​Angels Among Us

​It had been a rough morning. I was late for my MRI. I "run" late a lot. I still haven't realized how long everything takes when you're crippled.

Then I had gotten lost trying to figure out where to park at the hospital. Finally I just parked somewhere, and hurried in to discover that the MRI place was on the other end of the hospital. 

I have Multiple Sclerosis. It affects me physically and cognitively.

Physically: At this point in my life I was still walking (never dancing), but it was difficult. I held on to walls every chance I got. I avoided, and later feared open rooms because my balance was so bad. I fell several times a day (eventually breaking my hip). 

Cognitively: The stress of the morning had been rough. When my cognitive functioning is off, I forget a lot. I also have an extremely difficult time making decisions. (probably explains why the parking was so difficult).

For some reason instead of walking down the hall to ask for a wheelchair, I chose to cross the hospital in a desperate attempt to find the place where I was supposed to be for an MRI an hour earlier.

After a few halls, I was leaning on the wall badly and wondering if I should just try to crawl or scoot there.*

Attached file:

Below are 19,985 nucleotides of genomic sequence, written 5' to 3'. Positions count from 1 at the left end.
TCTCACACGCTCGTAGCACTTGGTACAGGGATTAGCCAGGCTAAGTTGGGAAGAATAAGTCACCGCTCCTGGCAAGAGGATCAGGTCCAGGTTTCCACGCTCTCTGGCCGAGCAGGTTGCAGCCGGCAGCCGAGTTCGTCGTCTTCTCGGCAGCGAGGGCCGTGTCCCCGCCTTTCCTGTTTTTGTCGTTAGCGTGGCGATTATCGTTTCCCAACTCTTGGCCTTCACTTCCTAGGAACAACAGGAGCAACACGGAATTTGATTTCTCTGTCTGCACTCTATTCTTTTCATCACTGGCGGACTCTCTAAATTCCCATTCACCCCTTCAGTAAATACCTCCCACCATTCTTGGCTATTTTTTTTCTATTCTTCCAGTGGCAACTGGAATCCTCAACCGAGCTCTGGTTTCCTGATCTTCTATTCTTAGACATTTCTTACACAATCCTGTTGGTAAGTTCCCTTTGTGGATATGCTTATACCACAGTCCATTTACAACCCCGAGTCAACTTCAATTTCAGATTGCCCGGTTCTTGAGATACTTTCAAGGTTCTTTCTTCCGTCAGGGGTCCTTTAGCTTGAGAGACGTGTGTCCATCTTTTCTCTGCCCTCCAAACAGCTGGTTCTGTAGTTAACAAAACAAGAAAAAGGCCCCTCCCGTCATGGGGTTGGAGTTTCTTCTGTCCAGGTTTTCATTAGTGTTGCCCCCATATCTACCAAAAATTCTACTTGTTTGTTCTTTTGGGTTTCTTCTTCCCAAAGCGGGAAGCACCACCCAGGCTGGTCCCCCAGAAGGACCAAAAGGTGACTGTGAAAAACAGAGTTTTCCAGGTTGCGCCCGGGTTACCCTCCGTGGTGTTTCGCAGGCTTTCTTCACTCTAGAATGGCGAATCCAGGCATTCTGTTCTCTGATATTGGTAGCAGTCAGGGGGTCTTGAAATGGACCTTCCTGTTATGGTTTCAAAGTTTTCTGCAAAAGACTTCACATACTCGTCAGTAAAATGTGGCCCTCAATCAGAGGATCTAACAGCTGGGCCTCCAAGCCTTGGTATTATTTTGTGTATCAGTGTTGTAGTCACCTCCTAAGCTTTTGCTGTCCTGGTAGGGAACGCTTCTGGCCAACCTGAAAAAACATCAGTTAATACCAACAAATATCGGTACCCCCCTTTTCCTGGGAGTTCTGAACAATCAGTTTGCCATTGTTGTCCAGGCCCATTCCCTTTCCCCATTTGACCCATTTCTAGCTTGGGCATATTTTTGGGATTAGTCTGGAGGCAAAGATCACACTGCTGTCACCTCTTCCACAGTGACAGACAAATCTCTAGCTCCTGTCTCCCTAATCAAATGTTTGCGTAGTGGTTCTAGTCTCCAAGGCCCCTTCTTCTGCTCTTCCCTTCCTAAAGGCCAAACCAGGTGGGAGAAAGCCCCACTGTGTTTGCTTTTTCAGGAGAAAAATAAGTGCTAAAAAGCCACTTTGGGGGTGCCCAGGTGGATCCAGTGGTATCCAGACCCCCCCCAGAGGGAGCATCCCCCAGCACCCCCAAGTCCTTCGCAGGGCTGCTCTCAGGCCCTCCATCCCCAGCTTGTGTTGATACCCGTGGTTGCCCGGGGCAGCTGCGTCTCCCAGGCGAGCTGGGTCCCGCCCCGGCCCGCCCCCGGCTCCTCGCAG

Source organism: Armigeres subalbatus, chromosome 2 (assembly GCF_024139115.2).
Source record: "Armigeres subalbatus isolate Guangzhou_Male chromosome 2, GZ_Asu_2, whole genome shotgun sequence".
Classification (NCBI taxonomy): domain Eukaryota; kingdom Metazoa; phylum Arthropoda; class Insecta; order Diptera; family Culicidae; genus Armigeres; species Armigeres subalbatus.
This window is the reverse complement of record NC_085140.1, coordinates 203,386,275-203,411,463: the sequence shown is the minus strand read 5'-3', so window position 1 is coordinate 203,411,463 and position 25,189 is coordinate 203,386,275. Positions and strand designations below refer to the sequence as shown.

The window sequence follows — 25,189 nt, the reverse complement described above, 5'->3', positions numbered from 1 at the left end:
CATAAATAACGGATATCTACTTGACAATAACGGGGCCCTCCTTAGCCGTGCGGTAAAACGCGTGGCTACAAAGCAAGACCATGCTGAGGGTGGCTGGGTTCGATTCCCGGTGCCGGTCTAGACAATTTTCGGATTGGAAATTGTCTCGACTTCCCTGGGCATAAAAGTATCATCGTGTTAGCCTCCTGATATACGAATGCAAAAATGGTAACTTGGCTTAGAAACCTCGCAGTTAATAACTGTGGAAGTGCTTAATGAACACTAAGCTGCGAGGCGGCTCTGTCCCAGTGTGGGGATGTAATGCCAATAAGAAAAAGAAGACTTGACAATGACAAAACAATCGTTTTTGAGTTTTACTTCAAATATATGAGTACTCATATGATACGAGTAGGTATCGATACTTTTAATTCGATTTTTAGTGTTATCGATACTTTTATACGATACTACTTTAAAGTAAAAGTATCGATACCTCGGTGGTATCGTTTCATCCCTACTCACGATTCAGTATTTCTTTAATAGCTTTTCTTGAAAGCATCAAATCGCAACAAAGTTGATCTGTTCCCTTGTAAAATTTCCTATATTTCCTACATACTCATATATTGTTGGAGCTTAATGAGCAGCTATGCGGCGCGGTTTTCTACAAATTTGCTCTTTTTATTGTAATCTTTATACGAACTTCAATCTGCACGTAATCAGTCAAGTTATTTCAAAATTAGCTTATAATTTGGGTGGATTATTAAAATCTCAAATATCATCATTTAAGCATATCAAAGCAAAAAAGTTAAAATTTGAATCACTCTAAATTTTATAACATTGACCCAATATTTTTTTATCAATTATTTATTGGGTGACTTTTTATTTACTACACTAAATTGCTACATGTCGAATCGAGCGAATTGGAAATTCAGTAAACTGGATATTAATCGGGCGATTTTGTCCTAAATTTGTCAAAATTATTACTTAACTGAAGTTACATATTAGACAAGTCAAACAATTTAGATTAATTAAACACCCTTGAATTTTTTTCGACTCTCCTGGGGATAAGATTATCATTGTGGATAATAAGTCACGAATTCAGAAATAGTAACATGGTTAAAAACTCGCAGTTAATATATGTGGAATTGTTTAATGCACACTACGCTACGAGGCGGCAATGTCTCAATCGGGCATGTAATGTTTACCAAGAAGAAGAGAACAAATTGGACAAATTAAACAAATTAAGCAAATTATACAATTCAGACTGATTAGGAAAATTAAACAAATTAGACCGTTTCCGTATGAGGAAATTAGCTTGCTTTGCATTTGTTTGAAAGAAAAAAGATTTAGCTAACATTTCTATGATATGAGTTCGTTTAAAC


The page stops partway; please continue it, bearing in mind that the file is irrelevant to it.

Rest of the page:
Enter my hero. Okay, I have a million different views on religion, but there was something about this guy. Angelic. I don't know where he came from. I was crying against the wall, waiting for my legs to collapse.

He was an old "volunteer". I don't know where he came from because the hall I was in didn't have many doors, and it wasn't by any entrance volunteers congregate near. Somehow, he was there. White hair, kind eyes, firm, but gentle voice. He asked if he could escort me. He put my hand in the crook of his arm and helped me lean on him. He talked to comfort and encourage. I blubbered about how rough the morning was. 

He supported me. That is an understatement, but that's the only way I know how to describe it. 

Funny thing is, I can't remember clearly the rest of that experience. Either - I couldn't walk all the way to the main entrance so he went, got a wheelchair and came back for me. Or - I could somehow make it to where all the other volunteers and the wheelchairs were and got checked in and whatever.

I can't remember for sure how I got there, but I was able to have the MRI. I can still feel his supporting arm and almost smell him, but I can't fully remember his face. It's a little freaky in a good way.

*Some people ask me why I don't want to walk again. Please understand, when you have had to contemplate sitting and scooting across floors because you tried to "walk" somewhere; the thought of walking loses much of its appeal. Falling so many times I broke my hip is another reason I don't miss walking. ​